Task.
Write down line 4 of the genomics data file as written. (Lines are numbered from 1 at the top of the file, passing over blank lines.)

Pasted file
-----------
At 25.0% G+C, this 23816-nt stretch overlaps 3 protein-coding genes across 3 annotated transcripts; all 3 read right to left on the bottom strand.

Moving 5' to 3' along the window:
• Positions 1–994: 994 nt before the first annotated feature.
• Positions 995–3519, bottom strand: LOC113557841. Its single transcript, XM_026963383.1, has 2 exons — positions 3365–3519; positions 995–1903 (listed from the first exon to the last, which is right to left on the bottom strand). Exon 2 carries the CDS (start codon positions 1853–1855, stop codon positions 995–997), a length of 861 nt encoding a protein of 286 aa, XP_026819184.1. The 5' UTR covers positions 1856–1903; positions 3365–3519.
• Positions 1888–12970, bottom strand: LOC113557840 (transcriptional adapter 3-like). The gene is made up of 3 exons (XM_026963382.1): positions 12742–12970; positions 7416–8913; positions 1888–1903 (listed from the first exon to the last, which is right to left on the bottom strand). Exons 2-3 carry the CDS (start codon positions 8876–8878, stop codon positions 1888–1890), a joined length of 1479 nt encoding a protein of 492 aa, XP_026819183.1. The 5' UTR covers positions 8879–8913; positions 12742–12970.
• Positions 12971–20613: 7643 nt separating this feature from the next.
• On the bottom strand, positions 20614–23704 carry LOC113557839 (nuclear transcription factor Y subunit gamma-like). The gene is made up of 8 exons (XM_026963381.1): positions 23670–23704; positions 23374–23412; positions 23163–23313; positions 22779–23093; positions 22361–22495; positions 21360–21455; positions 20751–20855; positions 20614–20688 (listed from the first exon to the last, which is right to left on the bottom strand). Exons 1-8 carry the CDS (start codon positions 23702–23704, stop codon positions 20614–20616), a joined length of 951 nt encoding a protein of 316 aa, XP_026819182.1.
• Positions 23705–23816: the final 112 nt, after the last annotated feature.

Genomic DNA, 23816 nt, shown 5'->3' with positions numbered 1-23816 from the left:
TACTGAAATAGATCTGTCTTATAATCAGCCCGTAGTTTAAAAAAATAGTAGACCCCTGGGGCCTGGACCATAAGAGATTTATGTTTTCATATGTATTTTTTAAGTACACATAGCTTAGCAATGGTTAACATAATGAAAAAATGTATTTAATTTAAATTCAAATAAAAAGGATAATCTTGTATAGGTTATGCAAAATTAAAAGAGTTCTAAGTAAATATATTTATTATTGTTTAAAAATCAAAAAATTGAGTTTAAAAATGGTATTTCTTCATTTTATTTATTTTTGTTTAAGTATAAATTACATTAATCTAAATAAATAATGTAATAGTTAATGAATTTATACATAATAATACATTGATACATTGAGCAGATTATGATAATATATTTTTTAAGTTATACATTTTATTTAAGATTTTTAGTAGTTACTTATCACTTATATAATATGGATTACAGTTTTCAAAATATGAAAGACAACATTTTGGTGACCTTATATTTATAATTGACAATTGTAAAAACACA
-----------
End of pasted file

• Positions 995–3519, bottom strand: LOC113557841. Its single transcript, XM_026963383.1, has 2 exons — positions 3365–3519; positions 995–1903 (listed from the first exon to the last, which is right to left on the bottom strand). Exon 2 carries the CDS (start codon positions 1853–1855, stop codon positions 995–997), a length of 861 nt encoding a protein of 286 aa, XP_026819184.1. The 5' UTR covers positions 1856–1903; positions 3365–3519.